“Love is Love” is an oft heard phrase among those who wish to justify inappropriate expressions of love. To the world around us, it may sound marvelously reasonable, even genteel, like the old phrase “Live and Let Live;” but of the phrase’s subtlety beware, for love is not love when the action is wrong. Take for example the 1972 song, “(If loving you is wrong), I don’t want to be right.” The theme is about an adulterous relationship where the feeling of the person first questions, and then rejects correct moral reasoning. It supports the common idea that love is somehow subjective; that because it is valid in the mind of the person, it can’t be wrong. “Love is Love” is a slick form of propaganda to candy-coat a poisonous pill; sin. And what is sin but disobedience to a known law.
As Catholics, we are taught right from wrong. We acknowledge this in The Penitential Act that precedes the Mass where we confess to almighty God and our brothers and sisters, that we have greatly sinned, in thoughts, words, and deeds (done or failed to do). Yet even non-believers understand what it means to obey or disobey a law, and because of that very knowledge, this particular pill is flavor-coated to pass over discerning tastebuds. How better to skirt a law than to declare it subjective to feelings? Or rename it to sound more acceptable?
Love is God, who in his essence is the sole and perfect definition, and who made manifest his love to humanity in the Cross of Christ. As such, love, when properly disposed, seeks good. And good, like love, is God, for only God is good (Luke 18:19). St. Thomas Aquinas wrote on love in a section of the Summa Theologica entitled “The Passions.” When we think of the word “passion” today we tend to think of hyper-something, like an uncontrollable emotion, but when the Angelic Doctor wrote on the passions, he was writing about a movement or action like effects linked to a cause. An involuntary movement is a woman who blushes at the name of her fiancé. Her physical effect is caused by the object of her love; her fiancé. Likewise, a man’s hands may perspire when he enters an elevator. His physical effect is caused by the object of his fear; heights. Now the blushing and perspiring are not in themselves good or bad, however, a voluntary inclination to act on a passion (like love or fear), may be deemed good or evil.
For rational beings, love is subject to the intellect and the will as a movement toward an object of love’s desire, and the appropriate object is good. For the fiancé above to voluntarily act on their love by engaging in sex prior to marriage is evil, because the movement of the love is against reason and an inappropriate act of the will. If the intellect knows, it is the will that gives feet, so to speak, to the passion. And when voluntarily acting, rightly or wrongly, the passion is worthy of judgment.
The movement, the willful action of love must be completely good, or it is evil. One defect, one inordinate component ruins goodness. Aquinas says, “[passions] considered as subject to the command of the reason and will, then moral good and evil are in them. Much more, therefore, may the passions, in so far as they are voluntary, be called morally good or evil.”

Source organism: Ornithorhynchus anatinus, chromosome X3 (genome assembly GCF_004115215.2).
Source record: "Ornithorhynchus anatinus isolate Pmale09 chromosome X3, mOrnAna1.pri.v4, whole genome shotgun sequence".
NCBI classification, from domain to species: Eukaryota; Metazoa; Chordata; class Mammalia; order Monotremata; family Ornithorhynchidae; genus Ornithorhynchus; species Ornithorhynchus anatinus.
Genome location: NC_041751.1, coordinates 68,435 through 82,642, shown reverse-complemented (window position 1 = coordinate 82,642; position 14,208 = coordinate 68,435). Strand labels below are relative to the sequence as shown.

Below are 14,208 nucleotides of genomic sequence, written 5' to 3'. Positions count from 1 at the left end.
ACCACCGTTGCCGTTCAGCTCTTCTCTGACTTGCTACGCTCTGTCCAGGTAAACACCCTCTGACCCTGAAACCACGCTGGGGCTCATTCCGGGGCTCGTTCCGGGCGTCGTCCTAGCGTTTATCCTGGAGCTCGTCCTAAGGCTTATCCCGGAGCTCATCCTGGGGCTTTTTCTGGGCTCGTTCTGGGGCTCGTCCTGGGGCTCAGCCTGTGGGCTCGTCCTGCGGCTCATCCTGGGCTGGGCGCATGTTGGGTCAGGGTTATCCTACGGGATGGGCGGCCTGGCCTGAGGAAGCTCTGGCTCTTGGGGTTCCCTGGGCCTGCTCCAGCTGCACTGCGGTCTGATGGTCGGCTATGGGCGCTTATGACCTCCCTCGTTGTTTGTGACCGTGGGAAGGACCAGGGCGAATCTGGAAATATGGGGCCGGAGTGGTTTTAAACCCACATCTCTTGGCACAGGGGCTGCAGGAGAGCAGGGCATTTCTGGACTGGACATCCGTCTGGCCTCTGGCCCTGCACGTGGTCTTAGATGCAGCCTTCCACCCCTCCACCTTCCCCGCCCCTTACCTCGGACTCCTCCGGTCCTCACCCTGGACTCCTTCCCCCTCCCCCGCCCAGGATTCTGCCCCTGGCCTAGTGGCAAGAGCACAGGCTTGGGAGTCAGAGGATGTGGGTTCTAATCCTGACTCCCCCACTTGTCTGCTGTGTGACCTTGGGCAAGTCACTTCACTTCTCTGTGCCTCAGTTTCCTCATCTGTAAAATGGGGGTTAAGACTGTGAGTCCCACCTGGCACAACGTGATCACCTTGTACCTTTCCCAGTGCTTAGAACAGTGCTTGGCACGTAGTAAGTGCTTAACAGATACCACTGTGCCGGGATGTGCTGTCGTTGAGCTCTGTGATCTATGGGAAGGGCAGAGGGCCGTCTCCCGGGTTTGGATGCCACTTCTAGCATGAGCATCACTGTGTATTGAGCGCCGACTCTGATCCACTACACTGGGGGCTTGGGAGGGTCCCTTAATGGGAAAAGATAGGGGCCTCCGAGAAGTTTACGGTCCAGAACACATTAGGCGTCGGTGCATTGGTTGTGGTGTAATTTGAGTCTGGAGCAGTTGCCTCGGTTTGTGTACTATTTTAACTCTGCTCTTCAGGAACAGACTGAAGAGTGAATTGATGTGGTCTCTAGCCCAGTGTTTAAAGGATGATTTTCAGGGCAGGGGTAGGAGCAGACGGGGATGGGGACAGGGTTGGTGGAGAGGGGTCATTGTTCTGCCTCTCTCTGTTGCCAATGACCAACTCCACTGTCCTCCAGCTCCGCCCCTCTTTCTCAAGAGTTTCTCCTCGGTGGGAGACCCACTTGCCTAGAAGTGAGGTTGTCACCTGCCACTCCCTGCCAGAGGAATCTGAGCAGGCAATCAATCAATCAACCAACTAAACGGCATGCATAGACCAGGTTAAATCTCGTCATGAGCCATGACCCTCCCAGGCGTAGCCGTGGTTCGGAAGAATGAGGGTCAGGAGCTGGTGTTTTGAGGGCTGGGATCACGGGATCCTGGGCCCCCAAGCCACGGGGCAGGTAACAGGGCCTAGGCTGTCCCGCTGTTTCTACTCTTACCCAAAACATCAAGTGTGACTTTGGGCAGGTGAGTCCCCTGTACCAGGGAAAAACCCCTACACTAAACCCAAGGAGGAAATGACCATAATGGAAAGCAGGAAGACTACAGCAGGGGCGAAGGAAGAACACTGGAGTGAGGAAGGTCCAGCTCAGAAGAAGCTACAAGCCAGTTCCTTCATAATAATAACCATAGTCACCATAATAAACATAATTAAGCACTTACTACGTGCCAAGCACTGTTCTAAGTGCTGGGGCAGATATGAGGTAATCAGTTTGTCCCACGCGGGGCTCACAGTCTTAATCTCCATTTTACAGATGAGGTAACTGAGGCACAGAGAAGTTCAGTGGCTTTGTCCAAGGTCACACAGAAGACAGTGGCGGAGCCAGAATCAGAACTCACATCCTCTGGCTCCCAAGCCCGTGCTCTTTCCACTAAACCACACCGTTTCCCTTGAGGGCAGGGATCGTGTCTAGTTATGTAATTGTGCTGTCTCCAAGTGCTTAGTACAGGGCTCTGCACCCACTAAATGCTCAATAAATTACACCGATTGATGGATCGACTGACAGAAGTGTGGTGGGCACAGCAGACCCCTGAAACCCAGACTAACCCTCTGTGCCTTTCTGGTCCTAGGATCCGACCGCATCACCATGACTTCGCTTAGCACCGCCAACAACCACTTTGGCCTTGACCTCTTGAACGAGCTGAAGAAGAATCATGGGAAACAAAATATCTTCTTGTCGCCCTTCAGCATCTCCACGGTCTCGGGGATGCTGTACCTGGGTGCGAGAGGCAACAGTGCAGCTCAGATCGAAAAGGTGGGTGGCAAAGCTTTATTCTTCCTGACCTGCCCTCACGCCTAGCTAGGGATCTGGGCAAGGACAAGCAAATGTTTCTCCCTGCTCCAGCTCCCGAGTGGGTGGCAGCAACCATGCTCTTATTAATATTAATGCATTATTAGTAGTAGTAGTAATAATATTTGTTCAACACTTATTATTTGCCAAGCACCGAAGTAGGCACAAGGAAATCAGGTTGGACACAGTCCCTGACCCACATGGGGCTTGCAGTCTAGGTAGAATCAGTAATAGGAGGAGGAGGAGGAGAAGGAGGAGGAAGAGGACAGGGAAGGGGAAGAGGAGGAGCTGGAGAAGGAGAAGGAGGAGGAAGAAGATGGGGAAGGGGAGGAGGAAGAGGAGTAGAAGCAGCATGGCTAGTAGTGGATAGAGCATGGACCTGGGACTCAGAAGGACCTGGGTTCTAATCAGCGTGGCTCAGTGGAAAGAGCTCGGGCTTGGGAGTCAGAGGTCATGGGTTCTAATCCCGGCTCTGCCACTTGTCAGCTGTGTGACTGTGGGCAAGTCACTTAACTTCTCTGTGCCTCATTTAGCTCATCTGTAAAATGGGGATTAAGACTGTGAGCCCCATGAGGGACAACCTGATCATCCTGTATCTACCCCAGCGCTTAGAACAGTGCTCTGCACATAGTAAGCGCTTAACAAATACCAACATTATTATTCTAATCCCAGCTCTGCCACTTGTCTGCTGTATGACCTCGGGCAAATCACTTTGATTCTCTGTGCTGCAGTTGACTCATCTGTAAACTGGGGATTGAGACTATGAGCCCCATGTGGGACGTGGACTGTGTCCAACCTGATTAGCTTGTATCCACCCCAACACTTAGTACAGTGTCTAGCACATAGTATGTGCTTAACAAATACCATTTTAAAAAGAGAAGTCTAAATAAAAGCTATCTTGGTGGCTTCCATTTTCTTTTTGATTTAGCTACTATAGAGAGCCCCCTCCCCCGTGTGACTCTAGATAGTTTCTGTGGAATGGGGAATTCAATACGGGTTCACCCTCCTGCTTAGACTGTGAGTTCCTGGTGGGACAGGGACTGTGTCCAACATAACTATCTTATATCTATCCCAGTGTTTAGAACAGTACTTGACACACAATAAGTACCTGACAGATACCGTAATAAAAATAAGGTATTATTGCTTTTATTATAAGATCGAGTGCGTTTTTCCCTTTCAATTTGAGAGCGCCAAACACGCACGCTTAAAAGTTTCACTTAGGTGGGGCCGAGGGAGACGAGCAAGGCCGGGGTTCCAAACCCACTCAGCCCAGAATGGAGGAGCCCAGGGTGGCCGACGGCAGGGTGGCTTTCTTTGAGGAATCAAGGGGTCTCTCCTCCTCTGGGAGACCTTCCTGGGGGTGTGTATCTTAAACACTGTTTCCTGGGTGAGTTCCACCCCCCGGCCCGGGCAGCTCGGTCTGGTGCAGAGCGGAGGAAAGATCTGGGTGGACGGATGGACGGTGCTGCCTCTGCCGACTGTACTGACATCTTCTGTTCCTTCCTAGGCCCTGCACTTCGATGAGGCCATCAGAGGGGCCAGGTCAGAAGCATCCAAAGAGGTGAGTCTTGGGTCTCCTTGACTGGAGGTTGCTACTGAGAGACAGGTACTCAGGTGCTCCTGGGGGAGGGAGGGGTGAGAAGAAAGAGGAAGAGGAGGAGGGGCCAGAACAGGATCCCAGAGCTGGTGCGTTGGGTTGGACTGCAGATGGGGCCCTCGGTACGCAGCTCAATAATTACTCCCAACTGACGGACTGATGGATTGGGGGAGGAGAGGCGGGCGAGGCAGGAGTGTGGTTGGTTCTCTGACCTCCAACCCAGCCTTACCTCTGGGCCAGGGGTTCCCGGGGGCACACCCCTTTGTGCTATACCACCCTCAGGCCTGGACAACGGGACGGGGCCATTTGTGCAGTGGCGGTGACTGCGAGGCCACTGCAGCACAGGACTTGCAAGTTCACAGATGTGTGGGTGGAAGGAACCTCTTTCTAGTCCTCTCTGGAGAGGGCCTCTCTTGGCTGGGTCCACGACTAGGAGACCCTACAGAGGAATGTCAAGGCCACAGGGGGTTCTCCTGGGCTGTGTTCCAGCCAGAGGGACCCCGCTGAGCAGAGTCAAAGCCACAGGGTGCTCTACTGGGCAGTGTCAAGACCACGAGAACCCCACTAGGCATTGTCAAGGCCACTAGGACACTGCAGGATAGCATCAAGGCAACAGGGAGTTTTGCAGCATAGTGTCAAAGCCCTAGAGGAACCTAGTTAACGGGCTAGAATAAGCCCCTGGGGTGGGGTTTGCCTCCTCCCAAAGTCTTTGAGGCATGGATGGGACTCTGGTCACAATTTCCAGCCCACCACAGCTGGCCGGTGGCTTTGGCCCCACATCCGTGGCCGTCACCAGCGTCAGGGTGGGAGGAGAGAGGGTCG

Aquinas encourages us to keep our passions in check by active oversight. This oversight is accomplished in two faculties (or powers) of the soul: the intellect and the will. The intellect is reason or cognition, and the will is the desire to possess a good. If these two correctly engage, (the intellect knows what is right and the will acts accordingly) the tendency to indulge a passion is checked. Does it always work? No. Sometimes the will ignores the intellect – as when we make an impulsive purchase. Before the mind can say, “we can’t afford it” the will has already whipped out the credit card. It takes practice to excel in these powers of the soul. Intellect, will and passion in harmony for the good, produces goodness, and therein lies both the rub and responsibility of being a sentient and rational being, because we often know what is good but we don’t do it because what is wrong “feels” so right.
God never meant for us to run amuck with our passions, but to use them correctly with relation to our ability to reason and the use of our free will. Aquinas tells us, “…good absolutely considered consists in act, and not in potentiality, and the ultimate act is operation for the use of something possessed, it follows that the absolute good of man consists in good operation, or the good use of something possessed. Now we use all things by the act of the will.”
Love is not just Love. Love is God, and for the human child of God, love is only good when properly acted on in light of correct reason and good will.
 St. Thomas Aquinas, The Summa Theologica (Benziger Bros. edition, 1947) Translated by Fathers of the English Dominican Province, Book I, Part II. Question 24.
 St Thomas Aquinas, The Summa Theologica (Benziger Bros. edition, 1947) Translated by Fathers of the English Dominican Province, Book I, Part II. Question 24:1.
 St Thomas Aquinas, The Summa Theologica (Benziger Bros. edition, 1947) Translated by Fathers of the English Dominican Province, Book I, Part I. Question 48;6.